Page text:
Wednesday, October 11, 2006

An 8 gore skirt

With Fall fast on its way (here, actually), I wanted another long but full skirt to wear as it got cooler. I have plenty of the longer, narrow skirts but I wanted some that flared out a little more - not so good on a high wind but slightly less restrictive than the narrow skirts. I found some tiny houndstooth fabric in black and white on the sale table and for the money, couldn't resist. It is some kind of acrylic or something and it washed and dried without a whimper or a wrinkle.
fabric
It does fray quite a bit so I had to be a little careful handling the pieces once I cut them, so it didn't fray down into where the seams would end up. I also ended up with way more than I needed for a skirt, even if I did plan to use the 8 gore pattern I'd used before (McCall's 3518). I laid out the skirt pattern pieces and then sized up what was left, to see what else I might get out of the fabric.
lay-out
There wasn't enough for a full-fledged jacket but I didn't think the fabric was right for something like a shirt. That's when I remembered the little unlined jacket pattern I had made before (Simplicity 4698).
skirt and jacket patterns
If I went with the 3/4 sleeves, I might just have room for all the pieces. As it turned out, I didn't quite, but that's the next story. First, I wanted to get the skirt made so I could start wearing it, even if the (Canadian) Thanksgiving weekend (October 7-9) was delightfully sunny and in the 20s.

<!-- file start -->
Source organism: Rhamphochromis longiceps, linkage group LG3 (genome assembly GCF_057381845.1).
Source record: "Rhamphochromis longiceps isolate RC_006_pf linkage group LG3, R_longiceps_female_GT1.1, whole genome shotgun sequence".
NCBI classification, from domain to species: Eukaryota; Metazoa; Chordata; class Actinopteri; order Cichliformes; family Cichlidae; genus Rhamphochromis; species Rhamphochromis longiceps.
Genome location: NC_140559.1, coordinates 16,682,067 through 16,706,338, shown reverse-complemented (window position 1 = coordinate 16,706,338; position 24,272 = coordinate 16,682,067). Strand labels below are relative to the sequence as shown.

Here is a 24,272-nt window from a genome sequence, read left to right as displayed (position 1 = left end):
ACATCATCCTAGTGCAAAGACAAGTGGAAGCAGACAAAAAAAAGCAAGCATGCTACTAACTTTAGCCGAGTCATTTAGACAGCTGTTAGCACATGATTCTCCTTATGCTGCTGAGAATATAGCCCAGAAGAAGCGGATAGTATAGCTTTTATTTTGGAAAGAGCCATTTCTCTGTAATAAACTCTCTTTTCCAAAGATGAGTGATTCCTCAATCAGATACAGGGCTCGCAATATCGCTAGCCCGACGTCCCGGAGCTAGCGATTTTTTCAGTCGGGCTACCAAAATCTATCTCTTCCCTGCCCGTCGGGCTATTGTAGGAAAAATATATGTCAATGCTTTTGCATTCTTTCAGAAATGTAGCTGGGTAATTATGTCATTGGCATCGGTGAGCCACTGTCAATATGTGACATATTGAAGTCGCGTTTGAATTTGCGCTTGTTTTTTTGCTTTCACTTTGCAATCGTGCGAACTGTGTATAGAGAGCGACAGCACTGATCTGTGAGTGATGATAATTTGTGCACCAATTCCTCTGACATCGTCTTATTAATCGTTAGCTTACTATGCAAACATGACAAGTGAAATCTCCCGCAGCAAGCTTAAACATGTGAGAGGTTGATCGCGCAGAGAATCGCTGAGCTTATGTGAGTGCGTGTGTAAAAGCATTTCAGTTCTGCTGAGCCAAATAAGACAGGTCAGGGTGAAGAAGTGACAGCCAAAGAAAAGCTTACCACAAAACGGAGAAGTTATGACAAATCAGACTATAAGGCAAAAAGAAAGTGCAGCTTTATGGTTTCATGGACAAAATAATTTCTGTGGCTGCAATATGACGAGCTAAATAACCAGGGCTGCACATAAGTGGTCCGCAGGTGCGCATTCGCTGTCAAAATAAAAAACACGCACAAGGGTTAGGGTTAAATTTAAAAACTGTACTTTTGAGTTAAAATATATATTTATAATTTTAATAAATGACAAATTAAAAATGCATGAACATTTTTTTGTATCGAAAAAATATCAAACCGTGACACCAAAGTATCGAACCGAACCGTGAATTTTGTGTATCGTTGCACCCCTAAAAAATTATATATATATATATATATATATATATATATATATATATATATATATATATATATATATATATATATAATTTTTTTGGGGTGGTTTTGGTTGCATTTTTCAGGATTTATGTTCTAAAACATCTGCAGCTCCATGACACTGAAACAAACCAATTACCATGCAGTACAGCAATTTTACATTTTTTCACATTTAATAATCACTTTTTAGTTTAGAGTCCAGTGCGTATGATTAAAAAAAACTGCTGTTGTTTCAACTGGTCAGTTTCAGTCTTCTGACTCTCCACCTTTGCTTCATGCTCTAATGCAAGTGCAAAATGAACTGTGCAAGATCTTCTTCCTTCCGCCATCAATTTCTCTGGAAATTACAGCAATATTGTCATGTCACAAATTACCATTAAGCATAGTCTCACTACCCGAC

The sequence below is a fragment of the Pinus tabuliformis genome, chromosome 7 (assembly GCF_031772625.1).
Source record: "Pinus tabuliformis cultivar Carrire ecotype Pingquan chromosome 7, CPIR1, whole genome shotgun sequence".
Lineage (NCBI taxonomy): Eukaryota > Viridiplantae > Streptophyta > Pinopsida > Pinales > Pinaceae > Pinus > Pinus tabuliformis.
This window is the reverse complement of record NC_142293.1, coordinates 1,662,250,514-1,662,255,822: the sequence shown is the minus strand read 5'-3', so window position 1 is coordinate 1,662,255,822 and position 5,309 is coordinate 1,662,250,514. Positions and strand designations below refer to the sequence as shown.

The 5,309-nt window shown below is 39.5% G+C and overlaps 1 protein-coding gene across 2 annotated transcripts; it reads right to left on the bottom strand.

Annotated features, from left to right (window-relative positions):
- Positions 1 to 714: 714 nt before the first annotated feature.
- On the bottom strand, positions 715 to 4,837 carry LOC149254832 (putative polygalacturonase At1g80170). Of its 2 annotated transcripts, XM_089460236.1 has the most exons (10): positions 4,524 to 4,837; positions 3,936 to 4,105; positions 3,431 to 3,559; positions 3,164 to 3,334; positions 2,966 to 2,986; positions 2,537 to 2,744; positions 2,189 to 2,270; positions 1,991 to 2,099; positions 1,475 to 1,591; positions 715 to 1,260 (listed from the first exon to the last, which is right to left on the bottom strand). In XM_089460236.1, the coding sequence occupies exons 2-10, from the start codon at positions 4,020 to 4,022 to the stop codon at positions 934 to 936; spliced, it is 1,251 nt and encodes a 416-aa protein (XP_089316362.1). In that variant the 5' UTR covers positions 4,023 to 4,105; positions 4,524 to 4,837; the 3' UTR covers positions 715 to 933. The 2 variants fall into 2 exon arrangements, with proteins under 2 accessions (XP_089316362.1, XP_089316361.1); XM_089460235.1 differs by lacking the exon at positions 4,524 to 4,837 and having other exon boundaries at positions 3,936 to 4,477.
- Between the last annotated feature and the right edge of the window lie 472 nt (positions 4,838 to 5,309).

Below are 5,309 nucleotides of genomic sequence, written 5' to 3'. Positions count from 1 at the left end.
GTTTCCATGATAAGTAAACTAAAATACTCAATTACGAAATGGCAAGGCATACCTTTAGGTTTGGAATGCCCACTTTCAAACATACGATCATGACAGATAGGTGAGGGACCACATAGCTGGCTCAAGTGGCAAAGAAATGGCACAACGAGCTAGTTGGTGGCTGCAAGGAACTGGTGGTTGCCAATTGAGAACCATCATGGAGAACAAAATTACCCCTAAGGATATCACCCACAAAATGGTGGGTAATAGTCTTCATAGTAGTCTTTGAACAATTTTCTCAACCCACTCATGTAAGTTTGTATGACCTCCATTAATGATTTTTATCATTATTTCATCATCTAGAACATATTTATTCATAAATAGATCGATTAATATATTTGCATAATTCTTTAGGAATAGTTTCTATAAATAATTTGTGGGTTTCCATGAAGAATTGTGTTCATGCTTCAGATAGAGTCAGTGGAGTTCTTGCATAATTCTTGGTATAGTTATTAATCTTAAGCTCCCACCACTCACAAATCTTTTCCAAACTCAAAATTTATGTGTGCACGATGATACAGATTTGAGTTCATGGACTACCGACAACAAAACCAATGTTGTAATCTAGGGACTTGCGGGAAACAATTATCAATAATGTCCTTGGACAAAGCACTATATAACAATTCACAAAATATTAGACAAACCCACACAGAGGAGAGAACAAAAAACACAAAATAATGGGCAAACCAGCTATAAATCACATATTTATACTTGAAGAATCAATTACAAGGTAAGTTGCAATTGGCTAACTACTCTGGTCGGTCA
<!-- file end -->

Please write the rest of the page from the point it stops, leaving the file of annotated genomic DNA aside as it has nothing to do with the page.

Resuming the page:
skirt pieces
My biggest problem with this 8 gore skirt pattern is keeping all 8 pieces organized, especially as in this case, when the fabric is identical on the right and wrong sides. I carefully unpinned the pattern pieces from the gores that go in the centre of the front and the back and then I pinned the pieces together so I wouldn't mix them up.

I also had decided this time that I would finish the seams as French seams and not use the flat fell. I thought it would be better for this fabric if I didn't have lines of stitching running down the right side all over the place. With a French seam (or at least my version of it), you first pin the pieces together with the WRONG sides together. Then you sew about a 1/4 inch seam, trim it, iron it and then fold the two pieces now with their RIGHT sides together and sew another 1/4 inch seam. thus enclosing the raw edge completely.
trimming french seam
Here is one seam, with the first line of stitching completed and the raw edge trimmed. You can also see here that I used white thread on the top and black thread on the bobbin, just to try to blend the thread in with the contrasty fabric.
smoothing the raw edge
Once you have stitched the seam once, trimmed the raw edge (but not too closely because it will continue to fray), and ironed it flat, then you have to prepare for sewing the second line of stitching. Before you fold the pieces together, right sides together, along the first stitching line, you need to make sure the threads from the raw edge (which are unravelling already even though you just trimmed them) don't poke through the stitching line (less work trimming them later). I found that I could just smooth the fraying threads along with my hands and then fold the fabric over. On this photo, I am moving my hands from the right side to the left side of the picture, tucking in those loose threads.